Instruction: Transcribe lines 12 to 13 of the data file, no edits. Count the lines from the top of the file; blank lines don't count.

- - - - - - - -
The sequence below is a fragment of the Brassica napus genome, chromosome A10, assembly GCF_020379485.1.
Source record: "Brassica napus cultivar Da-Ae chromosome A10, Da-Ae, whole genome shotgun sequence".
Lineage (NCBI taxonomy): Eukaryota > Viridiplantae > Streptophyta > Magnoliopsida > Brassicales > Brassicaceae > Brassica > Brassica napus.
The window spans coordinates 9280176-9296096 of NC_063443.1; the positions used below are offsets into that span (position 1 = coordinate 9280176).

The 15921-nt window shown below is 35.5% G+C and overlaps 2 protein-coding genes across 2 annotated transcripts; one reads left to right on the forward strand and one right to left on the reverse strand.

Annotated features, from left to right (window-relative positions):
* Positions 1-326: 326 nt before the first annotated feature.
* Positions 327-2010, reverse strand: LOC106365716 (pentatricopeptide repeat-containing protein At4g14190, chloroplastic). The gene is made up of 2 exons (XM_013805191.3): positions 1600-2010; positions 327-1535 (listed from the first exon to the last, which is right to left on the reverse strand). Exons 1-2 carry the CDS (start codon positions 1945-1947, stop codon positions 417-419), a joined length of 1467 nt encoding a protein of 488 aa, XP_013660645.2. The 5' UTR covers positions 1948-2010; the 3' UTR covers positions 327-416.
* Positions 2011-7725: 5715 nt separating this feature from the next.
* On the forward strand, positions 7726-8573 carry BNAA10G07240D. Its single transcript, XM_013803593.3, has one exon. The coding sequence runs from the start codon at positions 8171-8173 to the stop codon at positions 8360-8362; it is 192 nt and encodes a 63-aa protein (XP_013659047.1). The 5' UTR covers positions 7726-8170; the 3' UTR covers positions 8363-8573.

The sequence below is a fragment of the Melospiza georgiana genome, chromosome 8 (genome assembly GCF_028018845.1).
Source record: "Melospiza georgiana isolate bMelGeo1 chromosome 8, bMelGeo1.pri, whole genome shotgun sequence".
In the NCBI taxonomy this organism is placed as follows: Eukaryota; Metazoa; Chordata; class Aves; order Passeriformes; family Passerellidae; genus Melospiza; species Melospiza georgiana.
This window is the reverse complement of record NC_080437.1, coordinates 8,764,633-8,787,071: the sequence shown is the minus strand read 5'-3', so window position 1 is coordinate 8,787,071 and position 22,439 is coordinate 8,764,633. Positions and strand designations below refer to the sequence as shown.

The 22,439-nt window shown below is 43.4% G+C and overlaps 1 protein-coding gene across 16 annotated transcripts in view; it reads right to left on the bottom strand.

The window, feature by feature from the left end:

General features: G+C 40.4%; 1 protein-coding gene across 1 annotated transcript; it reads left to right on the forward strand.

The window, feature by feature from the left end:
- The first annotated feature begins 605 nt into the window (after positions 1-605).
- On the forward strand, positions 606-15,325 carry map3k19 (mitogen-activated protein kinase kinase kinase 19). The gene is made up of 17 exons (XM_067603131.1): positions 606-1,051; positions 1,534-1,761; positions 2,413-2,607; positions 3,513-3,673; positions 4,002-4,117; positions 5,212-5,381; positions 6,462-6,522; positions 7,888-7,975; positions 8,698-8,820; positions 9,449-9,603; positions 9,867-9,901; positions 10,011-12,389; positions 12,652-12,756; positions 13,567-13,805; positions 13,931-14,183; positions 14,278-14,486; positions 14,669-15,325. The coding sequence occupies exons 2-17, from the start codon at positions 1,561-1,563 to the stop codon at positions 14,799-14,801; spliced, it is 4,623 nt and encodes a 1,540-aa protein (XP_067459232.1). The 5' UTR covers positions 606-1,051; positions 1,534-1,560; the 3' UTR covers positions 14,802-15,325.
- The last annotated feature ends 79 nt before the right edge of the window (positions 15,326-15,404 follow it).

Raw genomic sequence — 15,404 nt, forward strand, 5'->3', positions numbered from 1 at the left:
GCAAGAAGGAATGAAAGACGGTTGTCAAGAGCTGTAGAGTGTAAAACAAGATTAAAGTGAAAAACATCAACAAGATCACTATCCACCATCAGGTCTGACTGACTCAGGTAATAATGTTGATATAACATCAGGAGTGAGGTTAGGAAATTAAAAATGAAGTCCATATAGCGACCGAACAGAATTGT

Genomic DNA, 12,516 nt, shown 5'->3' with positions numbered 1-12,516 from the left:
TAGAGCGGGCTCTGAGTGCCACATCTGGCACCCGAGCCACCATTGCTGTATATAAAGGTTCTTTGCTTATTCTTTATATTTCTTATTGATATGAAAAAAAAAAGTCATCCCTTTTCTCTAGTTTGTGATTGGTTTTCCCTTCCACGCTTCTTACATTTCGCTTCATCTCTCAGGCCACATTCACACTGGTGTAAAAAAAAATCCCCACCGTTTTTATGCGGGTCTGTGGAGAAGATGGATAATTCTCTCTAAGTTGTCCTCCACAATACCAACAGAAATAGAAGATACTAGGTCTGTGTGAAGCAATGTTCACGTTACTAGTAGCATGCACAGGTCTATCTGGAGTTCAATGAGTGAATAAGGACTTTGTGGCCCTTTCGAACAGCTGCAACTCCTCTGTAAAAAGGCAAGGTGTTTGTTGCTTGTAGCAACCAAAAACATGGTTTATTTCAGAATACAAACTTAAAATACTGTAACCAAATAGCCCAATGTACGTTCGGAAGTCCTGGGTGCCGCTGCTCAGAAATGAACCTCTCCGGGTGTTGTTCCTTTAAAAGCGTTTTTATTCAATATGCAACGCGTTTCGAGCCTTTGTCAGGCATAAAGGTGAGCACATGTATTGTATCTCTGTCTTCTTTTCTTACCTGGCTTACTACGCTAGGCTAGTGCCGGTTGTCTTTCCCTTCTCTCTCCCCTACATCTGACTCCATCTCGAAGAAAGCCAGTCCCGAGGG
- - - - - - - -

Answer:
Source record: "Melospiza georgiana isolate bMelGeo1 chromosome 8, bMelGeo1.pri, whole genome shotgun sequence".
In the NCBI taxonomy this organism is placed as follows: Eukaryota; Metazoa; Chordata; class Aves; order Passeriformes; family Passerellidae; genus Melospiza; species Melospiza georgiana.